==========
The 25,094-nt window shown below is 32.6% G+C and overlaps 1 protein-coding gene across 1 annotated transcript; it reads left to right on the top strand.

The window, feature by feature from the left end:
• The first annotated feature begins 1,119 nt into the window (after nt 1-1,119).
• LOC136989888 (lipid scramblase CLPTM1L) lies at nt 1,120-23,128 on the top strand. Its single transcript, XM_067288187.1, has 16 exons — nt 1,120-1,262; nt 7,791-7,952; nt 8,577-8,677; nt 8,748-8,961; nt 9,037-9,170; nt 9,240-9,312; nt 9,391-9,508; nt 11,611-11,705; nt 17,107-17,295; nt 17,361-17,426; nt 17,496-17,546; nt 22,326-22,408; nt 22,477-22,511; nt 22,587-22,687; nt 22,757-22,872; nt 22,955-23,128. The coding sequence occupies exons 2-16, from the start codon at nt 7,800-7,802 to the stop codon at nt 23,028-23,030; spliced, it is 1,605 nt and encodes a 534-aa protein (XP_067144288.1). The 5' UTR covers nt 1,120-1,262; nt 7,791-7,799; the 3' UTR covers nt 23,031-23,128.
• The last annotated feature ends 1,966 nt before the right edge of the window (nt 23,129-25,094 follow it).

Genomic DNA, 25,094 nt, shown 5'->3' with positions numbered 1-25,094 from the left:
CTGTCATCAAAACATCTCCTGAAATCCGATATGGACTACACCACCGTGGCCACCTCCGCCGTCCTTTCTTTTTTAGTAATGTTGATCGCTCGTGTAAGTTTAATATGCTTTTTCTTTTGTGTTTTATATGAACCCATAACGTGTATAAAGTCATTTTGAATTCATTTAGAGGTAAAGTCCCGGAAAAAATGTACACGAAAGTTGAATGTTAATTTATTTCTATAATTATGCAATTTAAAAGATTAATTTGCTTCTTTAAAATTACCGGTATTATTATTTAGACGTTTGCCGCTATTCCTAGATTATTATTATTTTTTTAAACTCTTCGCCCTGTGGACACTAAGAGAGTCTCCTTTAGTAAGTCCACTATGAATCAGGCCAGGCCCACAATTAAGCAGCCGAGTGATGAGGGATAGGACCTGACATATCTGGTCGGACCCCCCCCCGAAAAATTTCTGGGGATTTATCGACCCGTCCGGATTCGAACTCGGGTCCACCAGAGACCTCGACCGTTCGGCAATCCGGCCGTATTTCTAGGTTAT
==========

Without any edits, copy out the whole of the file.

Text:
The 25,094-nt window shown below is 32.6% G+C and overlaps 1 protein-coding gene across 1 annotated transcript; it reads left to right on the top strand.

The window, feature by feature from the left end:
• The first annotated feature begins 1,119 nt into the window (after nt 1-1,119).
• LOC136989888 (lipid scramblase CLPTM1L) lies at nt 1,120-23,128 on the top strand. Its single transcript, XM_067288187.1, has 16 exons — nt 1,120-1,262; nt 7,791-7,952; nt 8,577-8,677; nt 8,748-8,961; nt 9,037-9,170; nt 9,240-9,312; nt 9,391-9,508; nt 11,611-11,705; nt 17,107-17,295; nt 17,361-17,426; nt 17,496-17,546; nt 22,326-22,408; nt 22,477-22,511; nt 22,587-22,687; nt 22,757-22,872; nt 22,955-23,128. The coding sequence occupies exons 2-16, from the start codon at nt 7,800-7,802 to the stop codon at nt 23,028-23,030; spliced, it is 1,605 nt and encodes a 534-aa protein (XP_067144288.1). The 5' UTR covers nt 1,120-1,262; nt 7,791-7,799; the 3' UTR covers nt 23,031-23,128.
• The last annotated feature ends 1,966 nt before the right edge of the window (nt 23,129-25,094 follow it).

Genomic DNA, 25,094 nt, shown 5'->3' with positions numbered 1-25,094 from the left:
CTGTCATCAAAACATCTCCTGAAATCCGATATGGACTACACCACCGTGGCCACCTCCGCCGTCCTTTCTTTTTTAGTAATGTTGATCGCTCGTGTAAGTTTAATATGCTTTTTCTTTTGTGTTTTATATGAACCCATAACGTGTATAAAGTCATTTTGAATTCATTTAGAGGTAAAGTCCCGGAAAAAATGTACACGAAAGTTGAATGTTAATTTATTTCTATAATTATGCAATTTAAAAGATTAATTTGCTTCTTTAAAATTACCGGTATTATTATTTAGACGTTTGCCGCTATTCCTAGATTATTATTATTTTTTTAAACTCTTCGCCCTGTGGACACTAAGAGAGTCTCCTTTAGTAAGTCCACTATGAATCAGGCCAGGCCCACAATTAAGCAGCCGAGTGATGAGGGATAGGACCTGACATATCTGGTCGGACCCCCCCCCGAAAAATTTCTGGGGATTTATCGACCCGTCCGGATTCGAACTCGGGTCCACCAGAGACCTCGACCGTTCGGCAATCCGGCCGTATTTCTAGGTTAT